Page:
When I joined COMPASS three years ago, it felt like a time of great change. There was an explosion of interest in science communication, urgent reports on the concerning state of the climate and biodiversity, and a rapidly shifting political landscape. COMPASS itself was an organization navigating its first ever executive transition – a challenging time for any nonprofit.
As we looked ahead to our 20th anniversary in 2020, we took stock of how the landscape had changed. Scientists’ questions around communication had shifted from “Should I engage?” to “How do I engage?” A rapidly growing field of educators, organizations, and innovators were finding ways to support these scientists. Organizations like COMPASS were developing better ways to link research to policy, but the increasing politicization of environmental issues was making that work increasingly challenging. The need for the kind of training, coaching, and connecting we do was only growing more urgent.
To respond to the shifting contexts in which we work, we re-examined our purpose, mission, and core values. We dreamed big about the future we want to be a part of creating and we began mapping out strategies for how to get there. We began changing ourselves, in order to better change the world we live in.
This kind of organizational change doesn’t happen overnight. It takes sustained effort from all – staff, board, and funders – and working through the ‘sandpaper moments’. But the benefits of putting in the time and building a strong foundation are significant. We have the flexibility required to adapt our work in the face of a global pandemic. We have the resilience necessary to examine ourselves and our actions. We have commitment across our team to actively contribute to an antiracist future by dismantling the systems and structures that lead to inequity in our work. We’re stepping more deeply into our purpose of improving the well-being of people and nature, and our refreshed visual identity and new website help bring our commitments to life.
Our big audacious goal is to inspire equitable and just solutions to climate change and biodiversity loss by building a powerful network of science leaders. Here’s how we are working towards that goal:
- Strategic science communication: Our core curriculum helps scientists identify the change they want to make, develop an action plan, and make connections to achieve their goals. We’re also piloting more advanced communication and engagement trainings for experienced communicators looking to push their boundaries.
- Developing leaders: Learning how to wield your own power is transformational. Our leadership programs are inclusive, supportive spaces for growing as a person and a professional, building lifelong relationships, and taking on new leadership roles.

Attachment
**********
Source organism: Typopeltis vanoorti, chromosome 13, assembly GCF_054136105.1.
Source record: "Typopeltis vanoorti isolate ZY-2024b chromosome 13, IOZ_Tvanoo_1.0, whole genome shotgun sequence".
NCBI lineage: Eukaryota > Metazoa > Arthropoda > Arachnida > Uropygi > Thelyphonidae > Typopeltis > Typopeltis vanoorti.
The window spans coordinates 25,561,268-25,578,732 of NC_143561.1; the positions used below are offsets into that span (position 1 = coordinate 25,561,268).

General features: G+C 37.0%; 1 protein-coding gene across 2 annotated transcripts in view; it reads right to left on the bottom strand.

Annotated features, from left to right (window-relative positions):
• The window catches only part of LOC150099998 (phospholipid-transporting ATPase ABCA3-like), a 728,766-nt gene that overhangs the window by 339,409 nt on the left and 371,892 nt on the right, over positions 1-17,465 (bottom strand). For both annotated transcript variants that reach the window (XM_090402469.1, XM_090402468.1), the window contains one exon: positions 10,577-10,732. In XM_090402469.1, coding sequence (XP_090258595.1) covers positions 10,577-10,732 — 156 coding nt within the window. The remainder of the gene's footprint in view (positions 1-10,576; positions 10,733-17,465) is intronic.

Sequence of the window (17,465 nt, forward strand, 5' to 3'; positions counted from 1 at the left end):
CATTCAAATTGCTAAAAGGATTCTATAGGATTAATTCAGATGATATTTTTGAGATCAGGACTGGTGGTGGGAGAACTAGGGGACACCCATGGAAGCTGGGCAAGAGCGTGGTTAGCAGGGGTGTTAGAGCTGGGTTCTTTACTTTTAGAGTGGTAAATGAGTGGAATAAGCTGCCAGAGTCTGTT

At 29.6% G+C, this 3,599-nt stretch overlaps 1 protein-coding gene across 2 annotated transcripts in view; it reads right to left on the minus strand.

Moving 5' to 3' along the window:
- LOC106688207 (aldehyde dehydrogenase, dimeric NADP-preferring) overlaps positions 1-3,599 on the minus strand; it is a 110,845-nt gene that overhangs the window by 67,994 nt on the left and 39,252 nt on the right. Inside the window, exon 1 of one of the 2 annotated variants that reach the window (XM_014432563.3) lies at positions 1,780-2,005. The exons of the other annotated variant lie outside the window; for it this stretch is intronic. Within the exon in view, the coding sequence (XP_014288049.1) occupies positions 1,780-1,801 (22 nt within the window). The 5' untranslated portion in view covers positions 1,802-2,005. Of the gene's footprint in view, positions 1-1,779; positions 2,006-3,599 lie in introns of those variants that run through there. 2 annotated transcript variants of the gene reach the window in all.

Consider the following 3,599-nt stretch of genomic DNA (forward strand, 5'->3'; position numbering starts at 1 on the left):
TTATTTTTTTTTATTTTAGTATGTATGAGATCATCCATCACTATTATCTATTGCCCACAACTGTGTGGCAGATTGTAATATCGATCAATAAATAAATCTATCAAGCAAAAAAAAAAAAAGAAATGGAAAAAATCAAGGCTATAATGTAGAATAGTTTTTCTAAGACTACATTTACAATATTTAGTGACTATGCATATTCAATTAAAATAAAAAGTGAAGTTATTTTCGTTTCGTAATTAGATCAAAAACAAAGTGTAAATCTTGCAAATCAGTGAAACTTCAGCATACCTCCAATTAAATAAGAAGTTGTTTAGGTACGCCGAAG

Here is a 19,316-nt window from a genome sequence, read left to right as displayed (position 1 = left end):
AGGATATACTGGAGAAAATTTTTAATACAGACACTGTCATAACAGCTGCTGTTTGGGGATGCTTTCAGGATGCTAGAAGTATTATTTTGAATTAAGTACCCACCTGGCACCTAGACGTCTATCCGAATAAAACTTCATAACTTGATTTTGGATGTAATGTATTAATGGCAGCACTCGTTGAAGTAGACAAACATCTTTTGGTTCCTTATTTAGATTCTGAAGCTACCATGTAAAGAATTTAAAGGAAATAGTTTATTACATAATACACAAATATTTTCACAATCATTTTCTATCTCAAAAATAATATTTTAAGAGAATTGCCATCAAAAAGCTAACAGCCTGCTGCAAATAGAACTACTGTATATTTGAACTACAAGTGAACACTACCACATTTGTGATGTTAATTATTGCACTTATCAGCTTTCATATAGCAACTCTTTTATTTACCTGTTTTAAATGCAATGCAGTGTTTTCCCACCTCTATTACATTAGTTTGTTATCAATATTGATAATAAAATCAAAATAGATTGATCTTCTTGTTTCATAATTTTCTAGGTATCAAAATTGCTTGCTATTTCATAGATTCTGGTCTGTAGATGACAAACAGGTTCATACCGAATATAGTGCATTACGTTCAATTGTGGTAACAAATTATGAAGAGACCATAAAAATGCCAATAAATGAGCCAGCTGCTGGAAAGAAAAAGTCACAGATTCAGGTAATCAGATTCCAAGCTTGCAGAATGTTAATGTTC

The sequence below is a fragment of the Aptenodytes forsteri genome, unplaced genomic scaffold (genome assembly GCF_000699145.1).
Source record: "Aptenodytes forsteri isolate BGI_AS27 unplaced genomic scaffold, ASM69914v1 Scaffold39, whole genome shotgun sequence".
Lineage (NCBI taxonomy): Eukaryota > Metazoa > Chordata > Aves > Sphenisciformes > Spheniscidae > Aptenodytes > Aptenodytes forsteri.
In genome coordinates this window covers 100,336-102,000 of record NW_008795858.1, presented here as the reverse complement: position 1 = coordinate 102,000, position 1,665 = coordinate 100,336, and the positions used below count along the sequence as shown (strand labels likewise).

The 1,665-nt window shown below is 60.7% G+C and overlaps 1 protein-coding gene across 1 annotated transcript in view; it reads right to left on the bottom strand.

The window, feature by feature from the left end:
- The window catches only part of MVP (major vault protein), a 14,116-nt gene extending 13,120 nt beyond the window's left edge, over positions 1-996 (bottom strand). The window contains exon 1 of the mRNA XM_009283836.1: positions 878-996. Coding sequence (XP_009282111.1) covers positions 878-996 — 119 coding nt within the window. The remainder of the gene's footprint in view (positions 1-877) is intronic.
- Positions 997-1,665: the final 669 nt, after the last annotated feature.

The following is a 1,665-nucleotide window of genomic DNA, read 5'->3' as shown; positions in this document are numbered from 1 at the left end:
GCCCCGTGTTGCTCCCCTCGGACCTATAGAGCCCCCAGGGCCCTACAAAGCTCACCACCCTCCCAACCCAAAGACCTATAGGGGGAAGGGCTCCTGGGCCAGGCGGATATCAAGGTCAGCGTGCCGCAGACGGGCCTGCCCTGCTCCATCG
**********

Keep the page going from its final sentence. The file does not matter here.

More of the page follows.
- Communities of support: We’re committed to modeling a new culture of science, where all scientists are safe and supported in bringing their whole selves to their work. Lasting change requires a network of peers to celebrate successes and overcome obstacles, colleagues who will encourage and hold each other accountable, and spaces where every person is seen, heard, and valued. We are intentionally investing in creating communities which embrace the full spectrum of identities, voices, values, and ways of knowing.
- Convening for solutions: The breadth and depth of our network gives us a unique vantage point at the nexus of science, communication, and policy, enabling us to spot trends and opportunities for greater synthesis in the scientific community. We’re expanding our work to connect scientists with community leaders across the United States, local and national journalists, and policymakers at the state and federal levels. We create generative convening spaces where we can establish a systems-wide view of an issue and co-develop communication frames, engagement strategies, and solutions.
You can learn more about our vision, values, and history here.
This year has reset our perspective on what it means to be in a time of great change. The pandemic upended our collective idea of how long it takes for global change to happen, and continues to shine a spotlight on our common humanity as it impacts people around the world. The movement for Black lives calls us to recognize and dismantle the systematic oppression and injustices that have threatened that common humanity for centuries. And we see ever more clearly that environmental and social challenges are deeply intertwined, and we cannot solve one without the other. We know that scientists can be powerful agents of change. By working together, we can create the world we all deserve – one where nature and people thrive.
We’re facing challenges and opportunities at levels that would have been hard to imagine a year ago, and it’s time to shift the relationship between scientists and society. We’re excited for the work ahead. We hope you’ll join us.